“Mr. Cohen has perfected the arena concert as a miraculously hushed ritual”

During his concert at the Barclays Center on Thursday night, Leonard Cohen spent a lot of time in an unusual pose for a rock star: on his knees, like a supplicant or a suitor. Those are just two of the roles he takes in his songs. He’s also a lover, a cad, a penitent, a believer, a cynic, a comedian, a kindly codger and a prophet of catastrophe.

From Confessions of a Man in a Fedora by Jon Pareles. New York Times: Dec. 21, 2012

A Must-Read Review

In his review of the Dec 20, 2012 Leonard Cohen concert, John Pareles praises the Canadian singer-songwriter’s strengths without defaulting to Leonard Cohen is a living legend mode.

Similarly, the essay avoids such cliche-traps as Leonard Cohen can’t sing, accurately noting instead that “his grave voice, a baritone that has lately been plunging toward bass but will still carry a tune.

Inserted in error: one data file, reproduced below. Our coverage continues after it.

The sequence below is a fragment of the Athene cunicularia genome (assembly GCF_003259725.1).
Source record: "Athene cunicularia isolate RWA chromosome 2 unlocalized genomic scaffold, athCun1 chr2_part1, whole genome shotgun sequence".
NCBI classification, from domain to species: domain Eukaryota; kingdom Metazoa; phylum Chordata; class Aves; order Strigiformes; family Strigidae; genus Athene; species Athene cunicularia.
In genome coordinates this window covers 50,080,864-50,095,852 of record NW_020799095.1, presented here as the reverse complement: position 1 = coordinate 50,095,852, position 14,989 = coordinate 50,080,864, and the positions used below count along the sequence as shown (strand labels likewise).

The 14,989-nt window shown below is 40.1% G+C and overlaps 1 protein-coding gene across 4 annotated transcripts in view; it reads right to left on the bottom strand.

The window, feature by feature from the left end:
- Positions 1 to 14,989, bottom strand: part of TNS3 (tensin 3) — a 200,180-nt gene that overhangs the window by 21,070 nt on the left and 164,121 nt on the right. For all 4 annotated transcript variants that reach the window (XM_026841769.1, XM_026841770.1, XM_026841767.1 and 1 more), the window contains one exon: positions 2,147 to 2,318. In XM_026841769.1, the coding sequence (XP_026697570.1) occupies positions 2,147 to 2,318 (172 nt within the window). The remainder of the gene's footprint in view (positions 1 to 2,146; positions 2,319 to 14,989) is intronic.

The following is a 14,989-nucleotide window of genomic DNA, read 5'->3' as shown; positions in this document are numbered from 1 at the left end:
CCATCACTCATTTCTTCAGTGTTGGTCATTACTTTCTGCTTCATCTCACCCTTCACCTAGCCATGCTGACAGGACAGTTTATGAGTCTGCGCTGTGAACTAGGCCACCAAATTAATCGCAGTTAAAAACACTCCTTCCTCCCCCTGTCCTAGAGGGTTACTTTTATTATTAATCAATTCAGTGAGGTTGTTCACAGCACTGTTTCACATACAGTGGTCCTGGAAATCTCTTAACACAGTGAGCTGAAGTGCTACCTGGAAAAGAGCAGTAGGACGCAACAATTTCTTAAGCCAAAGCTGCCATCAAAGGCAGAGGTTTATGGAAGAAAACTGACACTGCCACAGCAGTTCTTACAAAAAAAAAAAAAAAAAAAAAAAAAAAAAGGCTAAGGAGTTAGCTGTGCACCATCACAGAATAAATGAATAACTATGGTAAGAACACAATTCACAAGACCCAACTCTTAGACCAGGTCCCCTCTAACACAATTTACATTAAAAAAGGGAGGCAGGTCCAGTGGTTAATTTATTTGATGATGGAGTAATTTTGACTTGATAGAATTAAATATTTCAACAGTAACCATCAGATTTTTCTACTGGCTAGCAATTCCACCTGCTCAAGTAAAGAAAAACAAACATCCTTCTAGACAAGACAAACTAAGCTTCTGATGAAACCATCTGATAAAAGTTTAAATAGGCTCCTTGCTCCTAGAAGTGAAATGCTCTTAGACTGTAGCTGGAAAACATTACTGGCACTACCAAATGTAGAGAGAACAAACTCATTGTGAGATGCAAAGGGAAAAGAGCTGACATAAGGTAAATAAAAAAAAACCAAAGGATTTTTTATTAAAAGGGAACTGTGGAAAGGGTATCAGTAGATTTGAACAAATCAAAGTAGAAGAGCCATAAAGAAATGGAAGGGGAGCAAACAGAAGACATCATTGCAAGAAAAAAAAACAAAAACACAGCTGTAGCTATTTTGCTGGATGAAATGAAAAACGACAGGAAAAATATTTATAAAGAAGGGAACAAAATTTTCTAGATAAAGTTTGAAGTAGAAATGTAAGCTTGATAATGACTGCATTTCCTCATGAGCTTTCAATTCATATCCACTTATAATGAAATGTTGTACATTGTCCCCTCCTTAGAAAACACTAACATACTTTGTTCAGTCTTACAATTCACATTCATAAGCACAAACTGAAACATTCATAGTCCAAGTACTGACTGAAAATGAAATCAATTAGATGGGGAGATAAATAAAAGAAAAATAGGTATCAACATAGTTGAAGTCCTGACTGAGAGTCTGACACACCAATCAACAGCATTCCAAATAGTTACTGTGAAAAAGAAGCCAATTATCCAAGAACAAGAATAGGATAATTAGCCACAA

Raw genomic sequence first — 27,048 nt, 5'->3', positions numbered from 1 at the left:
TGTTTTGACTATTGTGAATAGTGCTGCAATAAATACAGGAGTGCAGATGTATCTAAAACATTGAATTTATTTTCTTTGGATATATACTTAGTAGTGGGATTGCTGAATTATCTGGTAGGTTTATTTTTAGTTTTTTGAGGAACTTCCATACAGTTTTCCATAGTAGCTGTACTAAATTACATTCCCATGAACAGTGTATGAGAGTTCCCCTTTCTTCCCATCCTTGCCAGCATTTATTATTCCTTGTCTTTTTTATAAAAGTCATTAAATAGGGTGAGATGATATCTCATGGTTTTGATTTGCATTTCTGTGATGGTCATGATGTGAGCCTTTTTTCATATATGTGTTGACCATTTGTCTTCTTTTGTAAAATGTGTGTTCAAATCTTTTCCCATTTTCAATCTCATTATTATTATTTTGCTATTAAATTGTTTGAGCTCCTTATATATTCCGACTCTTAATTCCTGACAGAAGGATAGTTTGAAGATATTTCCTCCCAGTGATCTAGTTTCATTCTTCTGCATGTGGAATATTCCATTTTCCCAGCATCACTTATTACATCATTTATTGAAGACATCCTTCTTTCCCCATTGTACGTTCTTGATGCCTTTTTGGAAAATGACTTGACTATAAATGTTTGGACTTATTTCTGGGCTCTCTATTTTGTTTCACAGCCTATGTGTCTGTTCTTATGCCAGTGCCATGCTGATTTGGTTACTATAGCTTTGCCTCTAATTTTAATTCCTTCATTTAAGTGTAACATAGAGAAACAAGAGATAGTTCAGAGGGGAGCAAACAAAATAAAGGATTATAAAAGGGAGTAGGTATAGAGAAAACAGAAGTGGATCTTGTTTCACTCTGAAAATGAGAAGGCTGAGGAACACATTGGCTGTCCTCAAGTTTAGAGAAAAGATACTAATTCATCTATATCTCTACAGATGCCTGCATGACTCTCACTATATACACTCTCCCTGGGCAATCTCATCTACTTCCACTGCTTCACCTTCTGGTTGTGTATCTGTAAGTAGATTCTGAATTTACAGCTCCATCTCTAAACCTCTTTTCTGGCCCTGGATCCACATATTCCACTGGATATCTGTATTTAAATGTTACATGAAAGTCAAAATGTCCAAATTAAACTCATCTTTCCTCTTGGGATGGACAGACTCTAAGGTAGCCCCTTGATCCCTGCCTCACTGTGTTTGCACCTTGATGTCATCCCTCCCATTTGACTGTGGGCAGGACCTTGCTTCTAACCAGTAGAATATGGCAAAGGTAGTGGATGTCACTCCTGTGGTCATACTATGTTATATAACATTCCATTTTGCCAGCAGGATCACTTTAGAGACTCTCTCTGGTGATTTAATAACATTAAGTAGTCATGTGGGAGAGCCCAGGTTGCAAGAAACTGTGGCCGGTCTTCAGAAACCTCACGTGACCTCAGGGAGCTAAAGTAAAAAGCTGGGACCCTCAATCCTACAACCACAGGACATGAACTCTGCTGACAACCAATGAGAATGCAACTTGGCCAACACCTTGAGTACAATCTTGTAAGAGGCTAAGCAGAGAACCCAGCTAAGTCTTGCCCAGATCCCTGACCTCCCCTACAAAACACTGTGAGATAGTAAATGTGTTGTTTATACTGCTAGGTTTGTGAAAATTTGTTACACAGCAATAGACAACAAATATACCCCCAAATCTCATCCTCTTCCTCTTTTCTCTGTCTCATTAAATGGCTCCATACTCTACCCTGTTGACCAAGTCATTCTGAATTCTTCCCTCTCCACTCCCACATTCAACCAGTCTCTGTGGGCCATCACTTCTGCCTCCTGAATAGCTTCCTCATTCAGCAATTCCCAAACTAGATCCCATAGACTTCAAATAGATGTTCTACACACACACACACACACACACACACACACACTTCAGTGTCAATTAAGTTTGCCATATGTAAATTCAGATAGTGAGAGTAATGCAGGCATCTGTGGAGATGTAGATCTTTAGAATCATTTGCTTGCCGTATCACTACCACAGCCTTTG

Insights are proffered, for example,

His songs rarely tell stories or proclaim easy emotions. Instead, with diction that is often measured and biblical, they mingle regrets and desires, hope and disillusionment, spiritual aspirations and carnal appreciation.

But most impressive is the conclusion, an elegant and telling observation about Leonard Cohen’s perspective on the end of life that eviscerates those too-easy characterizations of these concerts as either Cohen’s death march or  last will and testament

“I hope that we’ll be on the road for a few more years at least,” Mr. Cohen had said earlier, acknowledging mortality and just as urbanely shrugging it off.

The complete review can be read at Confessions of a Man in a Fedora

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